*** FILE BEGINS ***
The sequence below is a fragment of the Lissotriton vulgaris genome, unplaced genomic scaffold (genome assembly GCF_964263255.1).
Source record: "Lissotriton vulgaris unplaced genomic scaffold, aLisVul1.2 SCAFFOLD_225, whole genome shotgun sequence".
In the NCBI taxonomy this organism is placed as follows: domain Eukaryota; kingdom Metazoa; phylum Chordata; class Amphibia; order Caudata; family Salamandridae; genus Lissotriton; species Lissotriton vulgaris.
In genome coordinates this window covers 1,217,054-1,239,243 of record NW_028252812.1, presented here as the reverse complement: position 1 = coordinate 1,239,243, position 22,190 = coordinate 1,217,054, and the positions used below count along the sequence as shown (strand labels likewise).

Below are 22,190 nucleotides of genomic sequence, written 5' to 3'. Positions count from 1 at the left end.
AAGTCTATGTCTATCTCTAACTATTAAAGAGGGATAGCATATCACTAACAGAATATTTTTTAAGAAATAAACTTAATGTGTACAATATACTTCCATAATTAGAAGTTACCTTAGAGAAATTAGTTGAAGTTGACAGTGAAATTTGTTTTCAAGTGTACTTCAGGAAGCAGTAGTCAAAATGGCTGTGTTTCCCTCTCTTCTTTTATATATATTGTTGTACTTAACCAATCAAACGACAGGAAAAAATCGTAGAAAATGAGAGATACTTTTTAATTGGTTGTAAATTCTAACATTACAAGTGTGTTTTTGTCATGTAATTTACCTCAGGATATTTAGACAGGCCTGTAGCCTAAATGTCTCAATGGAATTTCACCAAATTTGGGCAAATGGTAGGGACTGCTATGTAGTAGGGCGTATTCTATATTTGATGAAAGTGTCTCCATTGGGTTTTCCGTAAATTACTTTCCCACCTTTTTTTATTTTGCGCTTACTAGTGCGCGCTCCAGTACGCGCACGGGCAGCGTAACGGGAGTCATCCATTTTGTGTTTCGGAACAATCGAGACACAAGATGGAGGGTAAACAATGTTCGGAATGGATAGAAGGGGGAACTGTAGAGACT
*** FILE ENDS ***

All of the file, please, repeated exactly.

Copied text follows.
The sequence below is a fragment of the Lissotriton vulgaris genome, unplaced genomic scaffold (genome assembly GCF_964263255.1).
Source record: "Lissotriton vulgaris unplaced genomic scaffold, aLisVul1.2 SCAFFOLD_225, whole genome shotgun sequence".
In the NCBI taxonomy this organism is placed as follows: domain Eukaryota; kingdom Metazoa; phylum Chordata; class Amphibia; order Caudata; family Salamandridae; genus Lissotriton; species Lissotriton vulgaris.
In genome coordinates this window covers 1,217,054-1,239,243 of record NW_028252812.1, presented here as the reverse complement: position 1 = coordinate 1,239,243, position 22,190 = coordinate 1,217,054, and the positions used below count along the sequence as shown (strand labels likewise).

Below are 22,190 nucleotides of genomic sequence, written 5' to 3'. Positions count from 1 at the left end.
AAGTCTATGTCTATCTCTAACTATTAAAGAGGGATAGCATATCACTAACAGAATATTTTTTAAGAAATAAACTTAATGTGTACAATATACTTCCATAATTAGAAGTTACCTTAGAGAAATTAGTTGAAGTTGACAGTGAAATTTGTTTTCAAGTGTACTTCAGGAAGCAGTAGTCAAAATGGCTGTGTTTCCCTCTCTTCTTTTATATATATTGTTGTACTTAACCAATCAAACGACAGGAAAAAATCGTAGAAAATGAGAGATACTTTTTAATTGGTTGTAAATTCTAACATTACAAGTGTGTTTTTGTCATGTAATTTACCTCAGGATATTTAGACAGGCCTGTAGCCTAAATGTCTCAATGGAATTTCACCAAATTTGGGCAAATGGTAGGGACTGCTATGTAGTAGGGCGTATTCTATATTTGATGAAAGTGTCTCCATTGGGTTTTCCGTAAATTACTTTCCCACCTTTTTTTATTTTGCGCTTACTAGTGCGCGCTCCAGTACGCGCACGGGCAGCGTAACGGGAGTCATCCATTTTGTGTTTCGGAACAATCGAGACACAAGATGGAGGGTAAACAATGTTCGGAATGGATAGAAGGGGGAACTGTAGAGACT